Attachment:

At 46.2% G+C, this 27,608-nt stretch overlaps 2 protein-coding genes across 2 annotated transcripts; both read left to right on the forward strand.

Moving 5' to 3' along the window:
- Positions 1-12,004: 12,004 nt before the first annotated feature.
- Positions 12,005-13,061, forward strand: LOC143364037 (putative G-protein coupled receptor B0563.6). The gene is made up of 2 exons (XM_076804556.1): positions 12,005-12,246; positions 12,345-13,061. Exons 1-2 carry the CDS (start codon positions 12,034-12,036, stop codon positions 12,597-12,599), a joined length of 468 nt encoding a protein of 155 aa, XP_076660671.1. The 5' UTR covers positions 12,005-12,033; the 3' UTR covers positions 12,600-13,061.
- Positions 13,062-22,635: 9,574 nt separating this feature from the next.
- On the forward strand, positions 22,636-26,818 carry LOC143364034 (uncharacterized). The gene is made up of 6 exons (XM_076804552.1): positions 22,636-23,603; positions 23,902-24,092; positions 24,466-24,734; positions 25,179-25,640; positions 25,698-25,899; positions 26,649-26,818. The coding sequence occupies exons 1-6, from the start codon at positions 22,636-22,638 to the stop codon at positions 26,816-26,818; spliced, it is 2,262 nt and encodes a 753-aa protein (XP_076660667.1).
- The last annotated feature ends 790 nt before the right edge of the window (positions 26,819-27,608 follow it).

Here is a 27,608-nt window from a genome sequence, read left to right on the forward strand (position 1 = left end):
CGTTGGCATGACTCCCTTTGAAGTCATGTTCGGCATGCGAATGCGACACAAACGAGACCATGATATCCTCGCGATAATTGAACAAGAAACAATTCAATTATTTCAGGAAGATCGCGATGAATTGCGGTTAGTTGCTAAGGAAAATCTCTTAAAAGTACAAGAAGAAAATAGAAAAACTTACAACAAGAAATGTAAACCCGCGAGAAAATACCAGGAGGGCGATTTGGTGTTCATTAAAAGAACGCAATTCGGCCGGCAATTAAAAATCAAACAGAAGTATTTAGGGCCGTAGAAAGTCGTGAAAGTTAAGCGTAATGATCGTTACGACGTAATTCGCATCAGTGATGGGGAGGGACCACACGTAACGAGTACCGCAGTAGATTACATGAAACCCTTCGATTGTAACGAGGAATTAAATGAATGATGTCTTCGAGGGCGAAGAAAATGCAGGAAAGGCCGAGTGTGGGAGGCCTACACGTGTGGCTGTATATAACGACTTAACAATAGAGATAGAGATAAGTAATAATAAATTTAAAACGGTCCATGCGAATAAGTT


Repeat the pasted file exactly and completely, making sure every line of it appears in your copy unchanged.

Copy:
At 46.2% G+C, this 27,608-nt stretch overlaps 2 protein-coding genes across 2 annotated transcripts; both read left to right on the forward strand.

Moving 5' to 3' along the window:
- Positions 1-12,004: 12,004 nt before the first annotated feature.
- Positions 12,005-13,061, forward strand: LOC143364037 (putative G-protein coupled receptor B0563.6). The gene is made up of 2 exons (XM_076804556.1): positions 12,005-12,246; positions 12,345-13,061. Exons 1-2 carry the CDS (start codon positions 12,034-12,036, stop codon positions 12,597-12,599), a joined length of 468 nt encoding a protein of 155 aa, XP_076660671.1. The 5' UTR covers positions 12,005-12,033; the 3' UTR covers positions 12,600-13,061.
- Positions 13,062-22,635: 9,574 nt separating this feature from the next.
- On the forward strand, positions 22,636-26,818 carry LOC143364034 (uncharacterized). The gene is made up of 6 exons (XM_076804552.1): positions 22,636-23,603; positions 23,902-24,092; positions 24,466-24,734; positions 25,179-25,640; positions 25,698-25,899; positions 26,649-26,818. The coding sequence occupies exons 1-6, from the start codon at positions 22,636-22,638 to the stop codon at positions 26,816-26,818; spliced, it is 2,262 nt and encodes a 753-aa protein (XP_076660667.1).
- The last annotated feature ends 790 nt before the right edge of the window (positions 26,819-27,608 follow it).

Here is a 27,608-nt window from a genome sequence, read left to right on the forward strand (position 1 = left end):
CGTTGGCATGACTCCCTTTGAAGTCATGTTCGGCATGCGAATGCGACACAAACGAGACCATGATATCCTCGCGATAATTGAACAAGAAACAATTCAATTATTTCAGGAAGATCGCGATGAATTGCGGTTAGTTGCTAAGGAAAATCTCTTAAAAGTACAAGAAGAAAATAGAAAAACTTACAACAAGAAATGTAAACCCGCGAGAAAATACCAGGAGGGCGATTTGGTGTTCATTAAAAGAACGCAATTCGGCCGGCAATTAAAAATCAAACAGAAGTATTTAGGGCCGTAGAAAGTCGTGAAAGTTAAGCGTAATGATCGTTACGACGTAATTCGCATCAGTGATGGGGAGGGACCACACGTAACGAGTACCGCAGTAGATTACATGAAACCCTTCGATTGTAACGAGGAATTAAATGAATGATGTCTTCGAGGGCGAAGAAAATGCAGGAAAGGCCGAGTGTGGGAGGCCTACACGTGTGGCTGTATATAACGACTTAACAATAGAGATAGAGATAAGTAATAATAAATTTAAAACGGTCCATGCGAATAAGTT